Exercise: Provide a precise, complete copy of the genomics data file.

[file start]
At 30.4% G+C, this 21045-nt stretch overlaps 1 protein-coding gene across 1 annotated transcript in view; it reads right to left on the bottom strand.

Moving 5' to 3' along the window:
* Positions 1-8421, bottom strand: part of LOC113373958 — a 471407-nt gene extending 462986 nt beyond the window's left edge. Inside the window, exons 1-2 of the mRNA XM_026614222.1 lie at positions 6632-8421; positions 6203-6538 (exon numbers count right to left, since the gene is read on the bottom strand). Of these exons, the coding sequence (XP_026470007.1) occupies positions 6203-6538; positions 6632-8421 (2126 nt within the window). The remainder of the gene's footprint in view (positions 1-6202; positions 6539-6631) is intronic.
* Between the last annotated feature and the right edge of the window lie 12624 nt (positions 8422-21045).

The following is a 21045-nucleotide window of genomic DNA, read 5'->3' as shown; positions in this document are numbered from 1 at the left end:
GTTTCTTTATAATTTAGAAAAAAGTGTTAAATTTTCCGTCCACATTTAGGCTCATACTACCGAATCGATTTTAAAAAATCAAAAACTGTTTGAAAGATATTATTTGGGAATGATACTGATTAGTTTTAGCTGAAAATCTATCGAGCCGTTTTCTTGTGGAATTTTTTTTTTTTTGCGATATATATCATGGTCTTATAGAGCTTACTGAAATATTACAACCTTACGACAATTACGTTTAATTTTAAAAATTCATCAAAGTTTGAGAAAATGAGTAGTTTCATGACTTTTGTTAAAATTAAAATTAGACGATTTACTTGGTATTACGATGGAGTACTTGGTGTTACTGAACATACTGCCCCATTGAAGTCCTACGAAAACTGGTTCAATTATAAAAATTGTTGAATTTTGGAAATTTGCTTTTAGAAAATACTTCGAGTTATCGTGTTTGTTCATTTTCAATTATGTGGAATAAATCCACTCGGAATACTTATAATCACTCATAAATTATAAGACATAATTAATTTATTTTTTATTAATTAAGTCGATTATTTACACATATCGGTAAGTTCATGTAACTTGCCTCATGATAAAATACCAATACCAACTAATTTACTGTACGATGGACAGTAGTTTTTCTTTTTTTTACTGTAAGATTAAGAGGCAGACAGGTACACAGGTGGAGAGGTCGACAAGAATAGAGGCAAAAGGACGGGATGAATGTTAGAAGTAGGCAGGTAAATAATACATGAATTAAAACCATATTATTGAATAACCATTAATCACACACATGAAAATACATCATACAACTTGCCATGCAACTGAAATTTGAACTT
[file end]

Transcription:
At 30.4% G+C, this 21045-nt stretch overlaps 1 protein-coding gene across 1 annotated transcript in view; it reads right to left on the bottom strand.

Moving 5' to 3' along the window:
* Positions 1-8421, bottom strand: part of LOC113373958 — a 471407-nt gene extending 462986 nt beyond the window's left edge. Inside the window, exons 1-2 of the mRNA XM_026614222.1 lie at positions 6632-8421; positions 6203-6538 (exon numbers count right to left, since the gene is read on the bottom strand). Of these exons, the coding sequence (XP_026470007.1) occupies positions 6203-6538; positions 6632-8421 (2126 nt within the window). The remainder of the gene's footprint in view (positions 1-6202; positions 6539-6631) is intronic.
* Between the last annotated feature and the right edge of the window lie 12624 nt (positions 8422-21045).

The following is a 21045-nucleotide window of genomic DNA, read 5'->3' as shown; positions in this document are numbered from 1 at the left end:
GTTTCTTTATAATTTAGAAAAAAGTGTTAAATTTTCCGTCCACATTTAGGCTCATACTACCGAATCGATTTTAAAAAATCAAAAACTGTTTGAAAGATATTATTTGGGAATGATACTGATTAGTTTTAGCTGAAAATCTATCGAGCCGTTTTCTTGTGGAATTTTTTTTTTTTTGCGATATATATCATGGTCTTATAGAGCTTACTGAAATATTACAACCTTACGACAATTACGTTTAATTTTAAAAATTCATCAAAGTTTGAGAAAATGAGTAGTTTCATGACTTTTGTTAAAATTAAAATTAGACGATTTACTTGGTATTACGATGGAGTACTTGGTGTTACTGAACATACTGCCCCATTGAAGTCCTACGAAAACTGGTTCAATTATAAAAATTGTTGAATTTTGGAAATTTGCTTTTAGAAAATACTTCGAGTTATCGTGTTTGTTCATTTTCAATTATGTGGAATAAATCCACTCGGAATACTTATAATCACTCATAAATTATAAGACATAATTAATTTATTTTTTATTAATTAAGTCGATTATTTACACATATCGGTAAGTTCATGTAACTTGCCTCATGATAAAATACCAATACCAACTAATTTACTGTACGATGGACAGTAGTTTTTCTTTTTTTTACTGTAAGATTAAGAGGCAGACAGGTACACAGGTGGAGAGGTCGACAAGAATAGAGGCAAAAGGACGGGATGAATGTTAGAAGTAGGCAGGTAAATAATACATGAATTAAAACCATATTATTGAATAACCATTAATCACACACATGAAAATACATCATACAACTTGCCATGCAACTGAAATTTGAACTT